• cold denaturation;
  • collagen;
  • fluoroproline;
  • helix;
  • hydroxyproline;
  • polyproline;
  • stereoelectronic effect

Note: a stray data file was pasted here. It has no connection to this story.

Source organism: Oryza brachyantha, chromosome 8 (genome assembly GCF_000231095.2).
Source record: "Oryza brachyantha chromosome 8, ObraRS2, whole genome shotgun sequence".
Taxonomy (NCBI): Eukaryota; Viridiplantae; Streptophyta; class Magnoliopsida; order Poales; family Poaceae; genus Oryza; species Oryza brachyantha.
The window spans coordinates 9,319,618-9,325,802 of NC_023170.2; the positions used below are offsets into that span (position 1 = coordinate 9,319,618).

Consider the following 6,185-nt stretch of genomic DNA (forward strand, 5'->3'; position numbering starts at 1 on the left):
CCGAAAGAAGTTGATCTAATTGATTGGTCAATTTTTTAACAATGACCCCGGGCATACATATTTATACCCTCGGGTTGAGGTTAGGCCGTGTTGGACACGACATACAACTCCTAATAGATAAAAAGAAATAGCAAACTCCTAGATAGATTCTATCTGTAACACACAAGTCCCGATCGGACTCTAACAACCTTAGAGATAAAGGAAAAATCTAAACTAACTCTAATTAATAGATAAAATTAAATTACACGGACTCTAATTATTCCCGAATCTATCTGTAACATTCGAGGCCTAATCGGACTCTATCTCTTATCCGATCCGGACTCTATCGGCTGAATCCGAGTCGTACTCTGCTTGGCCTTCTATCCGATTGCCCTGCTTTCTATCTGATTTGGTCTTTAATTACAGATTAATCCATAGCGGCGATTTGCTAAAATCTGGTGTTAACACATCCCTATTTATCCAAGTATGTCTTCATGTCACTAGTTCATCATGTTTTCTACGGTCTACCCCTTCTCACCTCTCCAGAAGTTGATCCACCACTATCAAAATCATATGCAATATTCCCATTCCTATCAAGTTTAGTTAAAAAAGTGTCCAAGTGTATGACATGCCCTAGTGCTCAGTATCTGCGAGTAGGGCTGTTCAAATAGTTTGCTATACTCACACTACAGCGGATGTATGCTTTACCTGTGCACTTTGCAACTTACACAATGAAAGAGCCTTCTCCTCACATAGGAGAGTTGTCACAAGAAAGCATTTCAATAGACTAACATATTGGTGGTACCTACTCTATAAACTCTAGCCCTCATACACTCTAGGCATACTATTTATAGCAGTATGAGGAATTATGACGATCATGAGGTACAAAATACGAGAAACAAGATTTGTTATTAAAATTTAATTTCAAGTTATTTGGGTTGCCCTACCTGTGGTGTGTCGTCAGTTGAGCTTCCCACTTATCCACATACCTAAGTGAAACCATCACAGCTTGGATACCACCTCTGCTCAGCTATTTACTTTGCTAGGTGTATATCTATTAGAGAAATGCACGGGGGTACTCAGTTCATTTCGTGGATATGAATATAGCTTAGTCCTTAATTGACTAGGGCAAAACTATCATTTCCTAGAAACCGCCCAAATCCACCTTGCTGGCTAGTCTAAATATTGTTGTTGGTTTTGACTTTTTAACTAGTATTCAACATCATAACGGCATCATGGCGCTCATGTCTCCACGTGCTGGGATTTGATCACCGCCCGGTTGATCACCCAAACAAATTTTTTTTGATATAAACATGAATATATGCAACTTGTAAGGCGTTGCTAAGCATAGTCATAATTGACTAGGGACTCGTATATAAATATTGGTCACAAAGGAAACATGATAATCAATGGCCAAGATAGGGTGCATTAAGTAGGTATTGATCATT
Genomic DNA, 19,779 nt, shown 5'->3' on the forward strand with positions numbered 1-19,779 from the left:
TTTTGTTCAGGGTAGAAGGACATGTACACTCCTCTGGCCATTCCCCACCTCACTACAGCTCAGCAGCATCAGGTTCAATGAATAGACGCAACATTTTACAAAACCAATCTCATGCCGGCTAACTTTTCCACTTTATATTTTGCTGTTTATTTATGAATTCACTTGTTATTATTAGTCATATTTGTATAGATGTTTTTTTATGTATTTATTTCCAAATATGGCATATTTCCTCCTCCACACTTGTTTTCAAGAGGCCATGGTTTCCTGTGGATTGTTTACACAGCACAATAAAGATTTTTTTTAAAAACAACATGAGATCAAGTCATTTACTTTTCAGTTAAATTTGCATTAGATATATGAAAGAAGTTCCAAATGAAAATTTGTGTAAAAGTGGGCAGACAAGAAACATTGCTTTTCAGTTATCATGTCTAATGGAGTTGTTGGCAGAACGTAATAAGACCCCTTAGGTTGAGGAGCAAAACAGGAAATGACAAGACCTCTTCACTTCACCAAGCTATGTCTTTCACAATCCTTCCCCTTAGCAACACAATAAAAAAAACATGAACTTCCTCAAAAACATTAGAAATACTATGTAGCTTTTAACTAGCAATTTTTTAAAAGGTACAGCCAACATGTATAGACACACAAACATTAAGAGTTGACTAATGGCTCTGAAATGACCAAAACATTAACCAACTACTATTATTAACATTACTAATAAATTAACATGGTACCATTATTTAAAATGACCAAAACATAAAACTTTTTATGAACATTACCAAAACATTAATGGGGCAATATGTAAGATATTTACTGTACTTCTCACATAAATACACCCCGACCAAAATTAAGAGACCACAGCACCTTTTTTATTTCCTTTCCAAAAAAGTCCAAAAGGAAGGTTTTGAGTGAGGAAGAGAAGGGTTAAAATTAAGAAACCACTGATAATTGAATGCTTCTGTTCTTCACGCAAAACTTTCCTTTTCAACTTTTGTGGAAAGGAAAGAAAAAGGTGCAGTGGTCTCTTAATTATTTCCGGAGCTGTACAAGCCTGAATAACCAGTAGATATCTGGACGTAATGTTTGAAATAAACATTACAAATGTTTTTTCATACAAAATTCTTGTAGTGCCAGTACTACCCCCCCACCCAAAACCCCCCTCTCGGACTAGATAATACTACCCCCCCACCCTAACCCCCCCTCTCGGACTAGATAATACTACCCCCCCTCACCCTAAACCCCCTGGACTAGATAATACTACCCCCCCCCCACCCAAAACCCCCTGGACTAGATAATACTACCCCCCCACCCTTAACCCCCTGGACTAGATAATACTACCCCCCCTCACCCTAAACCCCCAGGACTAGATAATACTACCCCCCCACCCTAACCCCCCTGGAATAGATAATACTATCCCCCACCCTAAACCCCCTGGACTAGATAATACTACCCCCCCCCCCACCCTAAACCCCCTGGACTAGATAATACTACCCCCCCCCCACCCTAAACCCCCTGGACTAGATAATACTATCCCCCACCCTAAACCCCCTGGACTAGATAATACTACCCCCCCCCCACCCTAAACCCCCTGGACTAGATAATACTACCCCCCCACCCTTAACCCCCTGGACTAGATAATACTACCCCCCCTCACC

The polyproline type II (PPII) helix is a prevalent conformation in both folded and unfolded proteins, and is known to play important roles in a wide variety of biological processes. Polyproline itself can also form a type I (PPI) helix, which has a disparate conformation. Here, we use derivatives of polyproline, (Pro)10, (Hyp)10, (Flp)10, and (flp)10, where Hyp is (2S,4R)-4-hydroxyproline, Flp is (2S,4R)-4-fluoroproline, and flp is (2S,4S)-4-fluoroproline, to probe for a stereoelectronic effect on the conformation of polyproline. Circular dichroism spectral analyses show that 4R electron-with-drawing substituents stabilize a PPII helix relative to a PPI helix, even in a solvent that favors the PPI conformation, such as n-propanol. The stereochemistry at C4 ordains the relative stability of PPI and PPII helices, as (flp)10 forms a mixture of PPI and PPII helices in water and a PPI helix in n-propanol. The conformational preferences of (Pro)10 are intermediate between those of (Hyp)10/(Flp)10 and (flp)10. Interestingly, PPI helices of (flp)10 exhibit cold denaturation in n-propanol with a value of Ts near 70°C. Together, these data show that stereoelectronic effects can have a substantial impact on polyproline conformation and provide a rational means to stabilize a PPI or PPII helix.